Ask anybody who is not athletically gifted and they will tell you how much they hate playing sports. Not because they necessarily hate the sport, but because they hate the nature of people. Even as an adult, I STILL have had other adults call me incredibly mean names because I am brave enough to play games I'm no good at. Finding a group of folks to play with for the fun of the game, the enjoyment of the sport -- win or loose -- is a serious challenge. Then, as the group membership changes, the attitudes invariably change. One day you walk in and people are playing to win, at any cost again. Anybody who is not a "winner" needs to move on out.

    This "win, win, win" focus produces the worst from people. Unbridled anger, cursing, yelling at people, pushing aside those who don't measure up, cheating. All of this is the NORMAL in sports, not the exception.

    Then, for some explainable reason, society excuses such poor behavior as "all part of the game". Look at the horrible things star athletes do and get a pass for...Both in the pro and collegiate ranks. Watch a group of guys (or gals) who were just yelling at each other on the court or field go out for beers and act like best friends again.

    When we go back to sports for sportsmanship. Play the games for the love of the game itself. Participate to teach others, grow individuals, and all gain -- that is when we might see sports bringing out the good instead of the bad in people.

    Now don't get me wrong -- play to win, play your best. Being competitive is not a bad thing. What is the point of a game if nobody is even trying to win? But winning should not be the focus, because point of fact is somebody will win and somebody will loose. Both should walk away being able to say "great game".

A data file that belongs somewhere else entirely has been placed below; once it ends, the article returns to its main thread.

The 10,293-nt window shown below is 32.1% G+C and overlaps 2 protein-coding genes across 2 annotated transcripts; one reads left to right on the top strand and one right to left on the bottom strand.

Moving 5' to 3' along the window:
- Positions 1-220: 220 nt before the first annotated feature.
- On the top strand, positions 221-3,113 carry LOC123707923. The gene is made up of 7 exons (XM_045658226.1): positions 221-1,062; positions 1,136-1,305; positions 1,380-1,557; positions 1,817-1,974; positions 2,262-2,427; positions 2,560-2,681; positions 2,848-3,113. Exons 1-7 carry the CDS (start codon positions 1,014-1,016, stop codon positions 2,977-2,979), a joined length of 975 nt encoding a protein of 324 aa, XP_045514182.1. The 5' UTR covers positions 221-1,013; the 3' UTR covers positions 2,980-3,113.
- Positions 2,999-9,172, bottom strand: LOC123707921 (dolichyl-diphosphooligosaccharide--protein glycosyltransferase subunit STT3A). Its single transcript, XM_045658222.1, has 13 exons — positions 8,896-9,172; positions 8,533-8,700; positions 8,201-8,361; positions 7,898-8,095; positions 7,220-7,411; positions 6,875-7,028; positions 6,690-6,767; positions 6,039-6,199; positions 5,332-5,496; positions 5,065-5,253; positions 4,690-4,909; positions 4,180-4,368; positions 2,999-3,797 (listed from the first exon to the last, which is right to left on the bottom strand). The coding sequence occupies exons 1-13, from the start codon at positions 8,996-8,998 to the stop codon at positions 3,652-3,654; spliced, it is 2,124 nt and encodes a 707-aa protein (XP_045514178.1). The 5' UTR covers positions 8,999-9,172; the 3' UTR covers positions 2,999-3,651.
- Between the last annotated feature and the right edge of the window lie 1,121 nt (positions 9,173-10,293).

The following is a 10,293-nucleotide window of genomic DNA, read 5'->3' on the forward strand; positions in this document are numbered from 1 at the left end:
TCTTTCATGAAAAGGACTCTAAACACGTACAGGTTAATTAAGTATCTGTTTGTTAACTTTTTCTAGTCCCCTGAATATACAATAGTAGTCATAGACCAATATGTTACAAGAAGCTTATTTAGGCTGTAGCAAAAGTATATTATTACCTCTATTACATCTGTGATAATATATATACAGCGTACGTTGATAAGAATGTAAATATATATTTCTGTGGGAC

• Someone always has to lose.

    Because of competition people sometimes forget there is another side. People only want to win without thinking about how the other side might feel when they lose. They get so caight up in winning that they think it is the only thing that matters. Just because you win it doesn't always mean your a winner and just because you lose it doesn't always mean your a loser.

  • No, not necessarily.

    It can bring out the best, but it can also bring out the worst in people. I love competition. If you are too competitive it can lead to lying and cheating your way to the top. This is far from the best someone can be. A little competition is good but never take it to far.

  • No, competition that is too keyed up can lead to harm.

    According to Maurice E. Stucke, an associate professor at the University of Tennessee College of Law, competition can both drive companies out business and can lead to physical or social harm between individuals. Take the 2011 beating of 42-year-old giants fan Bryan Stow, who was attacked by two dodgers fans after the season opener. The two attackers later turned themselves in, and were sentenced to time in prison. This is what happens when competition becomes too important to people, and it will continue to happen as long as people make competition too important.

  • Under the pressure of competition,

    Some people may turn to cheating and dishonesty in order to win. Everyone wants to be the best at what they are competing in. Especially when under immense pressure such as in the event of the Olympics, some people may resort to cheating eg. Taking drugs to boost their performance so that they can guarantee a win. While they may or may not get caught for their dishonest acts, competition does not always bring out the best in people. It may also display a person's worst side.